As a survivor, the question of how to appropriately mark Mother’s and Father’s day is always a bit tricky. We tend to see all the folks who have good, warm, relationships with their parents marking those days on social media, posting their great childhood memories on Facebook, sharing old family photos, or wishing their spouse, their partner in raising their own kids, a great day.
For those of us with less than warm relationships with our parents, or those of us who do not have children, these two days of celebration can easily become a day we simply go hide in our bedroom and refuse to come out until Monday.
I want to try and look at them differently. Let me give you an example. For Mother’s Day a few years ago I wrote a Facebook message because I wanted to acknowledge all of the great women I know, including my wife, who are not mothers, but who bring all of those qualities we celebrate on Mother’s Day into the lives of those around them. I repeated it this year:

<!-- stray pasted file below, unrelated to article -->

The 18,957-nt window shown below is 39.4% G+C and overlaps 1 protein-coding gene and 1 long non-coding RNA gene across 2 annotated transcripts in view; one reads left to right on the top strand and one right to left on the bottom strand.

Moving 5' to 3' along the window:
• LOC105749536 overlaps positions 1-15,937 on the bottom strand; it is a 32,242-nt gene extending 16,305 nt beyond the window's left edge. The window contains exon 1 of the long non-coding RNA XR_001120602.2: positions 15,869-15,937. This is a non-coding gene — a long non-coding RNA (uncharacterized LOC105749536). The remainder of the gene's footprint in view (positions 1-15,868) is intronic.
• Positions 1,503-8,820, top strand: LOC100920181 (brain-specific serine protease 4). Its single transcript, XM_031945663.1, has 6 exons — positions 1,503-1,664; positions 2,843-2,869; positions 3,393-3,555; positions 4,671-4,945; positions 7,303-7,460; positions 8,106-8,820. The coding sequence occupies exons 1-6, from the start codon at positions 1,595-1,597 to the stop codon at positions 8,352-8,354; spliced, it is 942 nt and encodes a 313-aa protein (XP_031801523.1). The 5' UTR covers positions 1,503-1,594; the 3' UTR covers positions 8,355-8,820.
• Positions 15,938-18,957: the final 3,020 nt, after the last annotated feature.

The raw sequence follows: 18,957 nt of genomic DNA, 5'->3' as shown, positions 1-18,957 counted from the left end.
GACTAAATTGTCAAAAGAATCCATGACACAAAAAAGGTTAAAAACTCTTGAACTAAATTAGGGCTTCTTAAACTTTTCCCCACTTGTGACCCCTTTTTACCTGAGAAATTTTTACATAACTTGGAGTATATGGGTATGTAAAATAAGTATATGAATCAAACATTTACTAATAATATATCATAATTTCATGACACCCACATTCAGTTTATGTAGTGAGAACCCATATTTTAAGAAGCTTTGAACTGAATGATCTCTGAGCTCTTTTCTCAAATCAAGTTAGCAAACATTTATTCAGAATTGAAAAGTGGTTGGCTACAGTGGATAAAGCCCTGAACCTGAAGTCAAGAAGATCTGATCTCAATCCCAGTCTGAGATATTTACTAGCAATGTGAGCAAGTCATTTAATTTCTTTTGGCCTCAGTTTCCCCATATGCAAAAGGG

I’m recycling this sentiment from 4 years ago, but it still holds true today – Happy Mothers Day to all the moms I know on Facebook, and even to the ladies who are not moms. This is a day to appreciate the loving and nurturing instincts that make women who they are, and make us guys lucky to have them in our lives. Enjoy your day ladies, you deserve it!
It occurred to me later, that this same approach could be useful as a survivor of child abuse as well. Yes, many of us do not have the types of parents who fit within the qualities of good mothers and fathers that we celebrate on these days, but I bet most of us know people in our own lives who bring those qualities to our relationship with them. They may not be our parents, but the presence of those qualities of character around us, deserve to be celebrated.
So, with Mother’s Day behind us, but Father’s Day coming up, I hope you will take the time to perhaps mourn for the lack of relationship you may have with a parent, but also choose to acknowledge the people around you who bring motherly nurturing, or fatherly guidance to you, no matter what their “relation” to you may be.